Monday, December 3, 2012

Free December 1st 5 Pages Workshop Entries are Up for Comments

The workshop is full and the entries are all posted! Please join us by reading, critiquing, or simply lurking and learning. We will all be making comments until Thursday, at which point the participants will have until Sunday evening to revise before beginning all over again. :)

Check here for the full workshop rules. If you missed the workshop deadline, we'll be starting a new one on January 5th.


Our guest mentor this month, J. Anderson Coats, has dug for crystals, held Lewis and Clark’s original hand-written journal and been a mile underground. She has a cool surgery scar unrelated to childbirth, she reads Latin, and she’s been given the curse of Cromwell on a back-road in Connemara. On a clear day, she can see the Olympic mountains from her front window. On the foggy ones, she can smell the Puget Sound.

She writes historical fiction set in the middle ages that routinely includes too much violence, name-calling and petty vandalism perpetrated by badly-behaved young people. Her work is represented by Ammi-Joan Paquette of the Erin Murphy Literary Agency.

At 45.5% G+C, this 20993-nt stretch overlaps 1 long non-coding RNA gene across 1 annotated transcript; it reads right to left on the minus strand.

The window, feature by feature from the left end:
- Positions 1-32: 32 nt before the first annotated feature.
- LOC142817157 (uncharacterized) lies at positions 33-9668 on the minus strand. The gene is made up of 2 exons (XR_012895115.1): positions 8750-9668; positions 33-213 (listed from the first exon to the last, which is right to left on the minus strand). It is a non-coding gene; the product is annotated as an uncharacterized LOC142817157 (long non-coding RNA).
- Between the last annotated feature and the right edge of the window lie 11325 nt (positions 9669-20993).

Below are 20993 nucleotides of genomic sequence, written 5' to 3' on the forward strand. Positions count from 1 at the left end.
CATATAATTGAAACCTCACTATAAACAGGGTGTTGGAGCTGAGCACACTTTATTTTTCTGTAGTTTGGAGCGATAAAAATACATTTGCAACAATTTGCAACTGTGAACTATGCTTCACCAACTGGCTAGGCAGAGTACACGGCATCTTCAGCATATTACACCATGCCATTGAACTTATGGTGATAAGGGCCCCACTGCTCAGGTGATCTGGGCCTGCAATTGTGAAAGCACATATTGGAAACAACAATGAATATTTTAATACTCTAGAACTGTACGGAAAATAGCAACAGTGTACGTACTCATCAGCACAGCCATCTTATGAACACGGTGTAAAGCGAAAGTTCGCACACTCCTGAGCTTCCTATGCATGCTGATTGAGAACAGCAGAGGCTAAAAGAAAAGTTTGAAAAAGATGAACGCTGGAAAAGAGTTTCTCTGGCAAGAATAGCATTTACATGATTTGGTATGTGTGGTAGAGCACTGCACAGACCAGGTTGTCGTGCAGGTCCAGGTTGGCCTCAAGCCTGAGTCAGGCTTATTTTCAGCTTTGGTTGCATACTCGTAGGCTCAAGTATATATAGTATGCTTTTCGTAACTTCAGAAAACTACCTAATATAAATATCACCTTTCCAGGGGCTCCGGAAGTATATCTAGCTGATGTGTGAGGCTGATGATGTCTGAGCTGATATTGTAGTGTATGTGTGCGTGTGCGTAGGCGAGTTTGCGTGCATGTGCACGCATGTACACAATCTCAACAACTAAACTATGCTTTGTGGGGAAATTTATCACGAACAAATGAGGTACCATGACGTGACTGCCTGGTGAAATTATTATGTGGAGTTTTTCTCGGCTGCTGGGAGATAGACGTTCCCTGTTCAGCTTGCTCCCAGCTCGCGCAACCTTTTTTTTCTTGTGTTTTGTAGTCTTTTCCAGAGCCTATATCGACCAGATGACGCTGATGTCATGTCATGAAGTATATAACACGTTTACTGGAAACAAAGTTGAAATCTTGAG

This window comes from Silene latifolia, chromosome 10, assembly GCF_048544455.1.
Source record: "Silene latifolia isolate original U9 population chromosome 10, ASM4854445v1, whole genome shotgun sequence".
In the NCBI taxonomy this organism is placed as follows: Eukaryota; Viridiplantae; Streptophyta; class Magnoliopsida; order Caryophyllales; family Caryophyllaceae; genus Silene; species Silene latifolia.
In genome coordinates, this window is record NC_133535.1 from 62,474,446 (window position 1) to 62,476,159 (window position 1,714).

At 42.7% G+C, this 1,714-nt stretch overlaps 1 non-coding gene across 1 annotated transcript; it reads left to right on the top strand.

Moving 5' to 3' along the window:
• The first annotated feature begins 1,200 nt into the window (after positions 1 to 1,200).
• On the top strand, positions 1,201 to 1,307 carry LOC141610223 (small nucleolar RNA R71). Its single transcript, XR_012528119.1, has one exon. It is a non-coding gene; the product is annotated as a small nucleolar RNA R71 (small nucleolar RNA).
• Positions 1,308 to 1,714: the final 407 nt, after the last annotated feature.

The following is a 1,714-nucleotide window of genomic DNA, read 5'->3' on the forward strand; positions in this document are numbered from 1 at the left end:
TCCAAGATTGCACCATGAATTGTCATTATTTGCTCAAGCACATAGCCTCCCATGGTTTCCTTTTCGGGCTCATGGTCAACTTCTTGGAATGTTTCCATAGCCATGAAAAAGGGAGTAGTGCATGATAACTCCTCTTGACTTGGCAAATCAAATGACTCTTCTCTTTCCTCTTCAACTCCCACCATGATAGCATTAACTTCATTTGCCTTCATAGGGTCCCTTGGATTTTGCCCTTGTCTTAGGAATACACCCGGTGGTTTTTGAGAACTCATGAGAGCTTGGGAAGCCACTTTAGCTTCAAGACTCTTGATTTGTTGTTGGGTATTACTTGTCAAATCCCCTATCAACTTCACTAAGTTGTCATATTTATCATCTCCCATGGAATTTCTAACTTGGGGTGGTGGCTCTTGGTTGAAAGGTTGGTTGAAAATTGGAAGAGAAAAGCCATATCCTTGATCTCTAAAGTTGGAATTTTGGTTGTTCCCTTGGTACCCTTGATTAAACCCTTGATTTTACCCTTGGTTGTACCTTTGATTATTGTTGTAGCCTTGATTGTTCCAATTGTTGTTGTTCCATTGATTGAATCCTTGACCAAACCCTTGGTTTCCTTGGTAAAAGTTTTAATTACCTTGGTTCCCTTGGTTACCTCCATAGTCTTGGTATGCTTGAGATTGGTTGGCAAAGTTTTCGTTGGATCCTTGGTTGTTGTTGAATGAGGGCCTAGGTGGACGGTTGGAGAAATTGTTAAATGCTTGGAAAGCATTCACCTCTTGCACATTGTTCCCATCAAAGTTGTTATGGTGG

The Wicked and the Just, J’s first book, came out 17 April 2012.

Find her on her website or on Twitter as @jandersoncoats.


1293. North Wales. Ten years into English rule.

Cecily would give anything to leave Caernarvon and go home. Gwenhwyfar would give anything to see all the English leave.

Neither one is going to get her wish.

Behind the city walls, English burgesses govern with impunity. Outside the walls, the Welsh are confined by custom and bear the burden of taxation, and the burgesses plan to keep it that way.

Cecily can’t be bothered with boring things like the steep new tax or the military draft that requires Welshmen to serve in the king’s army overseas. She has her hands full trying to fit in with the town’s privileged elite, and they don’t want company.

Gwenhwyfar can’t avoid these things. She counts herself lucky to get through one more day, and service in Cecily’s house is just salt in the wound.

But the Welsh are not as conquered as they seem, and the suffering in the countryside is rapidly turning to discontent. The murmurs of revolt may be Gwenhwyfar’s only hope for survival – and the last thing Cecily ever hears.

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